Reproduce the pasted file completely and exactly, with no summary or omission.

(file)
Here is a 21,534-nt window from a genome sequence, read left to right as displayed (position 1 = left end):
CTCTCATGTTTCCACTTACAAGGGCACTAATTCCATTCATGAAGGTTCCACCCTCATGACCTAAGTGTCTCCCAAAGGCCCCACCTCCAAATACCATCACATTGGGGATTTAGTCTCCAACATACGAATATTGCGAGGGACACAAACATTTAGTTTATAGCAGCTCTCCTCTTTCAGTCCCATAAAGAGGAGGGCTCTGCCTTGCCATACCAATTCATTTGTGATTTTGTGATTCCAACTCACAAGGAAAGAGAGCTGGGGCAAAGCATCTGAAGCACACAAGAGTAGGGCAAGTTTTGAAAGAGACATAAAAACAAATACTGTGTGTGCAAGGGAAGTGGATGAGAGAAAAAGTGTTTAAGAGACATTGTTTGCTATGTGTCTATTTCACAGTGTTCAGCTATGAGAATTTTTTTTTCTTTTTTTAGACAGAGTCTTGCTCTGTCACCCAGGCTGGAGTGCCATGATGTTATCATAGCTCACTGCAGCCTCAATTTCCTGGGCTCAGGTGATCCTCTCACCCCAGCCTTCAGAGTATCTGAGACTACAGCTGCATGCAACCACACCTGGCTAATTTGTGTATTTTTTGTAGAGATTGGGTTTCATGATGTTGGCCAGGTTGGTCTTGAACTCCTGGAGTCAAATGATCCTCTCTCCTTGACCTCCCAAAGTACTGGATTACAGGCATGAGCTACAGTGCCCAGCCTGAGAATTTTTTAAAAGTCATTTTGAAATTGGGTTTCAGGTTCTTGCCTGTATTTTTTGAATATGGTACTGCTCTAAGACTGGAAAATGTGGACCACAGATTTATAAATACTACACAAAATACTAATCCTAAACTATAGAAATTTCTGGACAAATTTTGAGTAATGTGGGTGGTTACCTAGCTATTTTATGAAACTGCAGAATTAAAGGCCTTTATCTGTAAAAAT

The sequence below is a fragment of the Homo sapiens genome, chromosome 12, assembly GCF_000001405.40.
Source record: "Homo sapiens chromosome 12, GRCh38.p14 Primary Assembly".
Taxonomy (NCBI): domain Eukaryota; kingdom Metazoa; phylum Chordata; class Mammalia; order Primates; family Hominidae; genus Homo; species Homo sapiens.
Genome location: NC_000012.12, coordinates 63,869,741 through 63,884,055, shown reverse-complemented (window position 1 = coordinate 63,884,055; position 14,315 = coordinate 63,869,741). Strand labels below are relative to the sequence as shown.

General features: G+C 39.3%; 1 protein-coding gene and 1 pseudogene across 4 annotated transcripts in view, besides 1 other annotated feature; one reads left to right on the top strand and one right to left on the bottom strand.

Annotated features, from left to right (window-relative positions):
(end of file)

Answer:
Here is a 21,534-nt window from a genome sequence, read left to right as displayed (position 1 = left end):
CTCTCATGTTTCCACTTACAAGGGCACTAATTCCATTCATGAAGGTTCCACCCTCATGACCTAAGTGTCTCCCAAAGGCCCCACCTCCAAATACCATCACATTGGGGATTTAGTCTCCAACATACGAATATTGCGAGGGACACAAACATTTAGTTTATAGCAGCTCTCCTCTTTCAGTCCCATAAAGAGGAGGGCTCTGCCTTGCCATACCAATTCATTTGTGATTTTGTGATTCCAACTCACAAGGAAAGAGAGCTGGGGCAAAGCATCTGAAGCACACAAGAGTAGGGCAAGTTTTGAAAGAGACATAAAAACAAATACTGTGTGTGCAAGGGAAGTGGATGAGAGAAAAAGTGTTTAAGAGACATTGTTTGCTATGTGTCTATTTCACAGTGTTCAGCTATGAGAATTTTTTTTTCTTTTTTTAGACAGAGTCTTGCTCTGTCACCCAGGCTGGAGTGCCATGATGTTATCATAGCTCACTGCAGCCTCAATTTCCTGGGCTCAGGTGATCCTCTCACCCCAGCCTTCAGAGTATCTGAGACTACAGCTGCATGCAACCACACCTGGCTAATTTGTGTATTTTTTGTAGAGATTGGGTTTCATGATGTTGGCCAGGTTGGTCTTGAACTCCTGGAGTCAAATGATCCTCTCTCCTTGACCTCCCAAAGTACTGGATTACAGGCATGAGCTACAGTGCCCAGCCTGAGAATTTTTTAAAAGTCATTTTGAAATTGGGTTTCAGGTTCTTGCCTGTATTTTTTGAATATGGTACTGCTCTAAGACTGGAAAATGTGGACCACAGATTTATAAATACTACACAAAATACTAATCCTAAACTATAGAAATTTCTGGACAAATTTTGAGTAATGTGGGTGGTTACCTAGCTATTTTATGAAACTGCAGAATTAAAGGCCTTTATCTGTAAAAAT

The sequence below is a fragment of the Homo sapiens genome, chromosome 12, assembly GCF_000001405.40.
Source record: "Homo sapiens chromosome 12, GRCh38.p14 Primary Assembly".
Taxonomy (NCBI): domain Eukaryota; kingdom Metazoa; phylum Chordata; class Mammalia; order Primates; family Hominidae; genus Homo; species Homo sapiens.
Genome location: NC_000012.12, coordinates 63,869,741 through 63,884,055, shown reverse-complemented (window position 1 = coordinate 63,884,055; position 14,315 = coordinate 63,869,741). Strand labels below are relative to the sequence as shown.

General features: G+C 39.3%; 1 protein-coding gene and 1 pseudogene across 4 annotated transcripts in view, besides 1 other annotated feature; one reads left to right on the top strand and one right to left on the bottom strand.

Annotated features, from left to right (window-relative positions):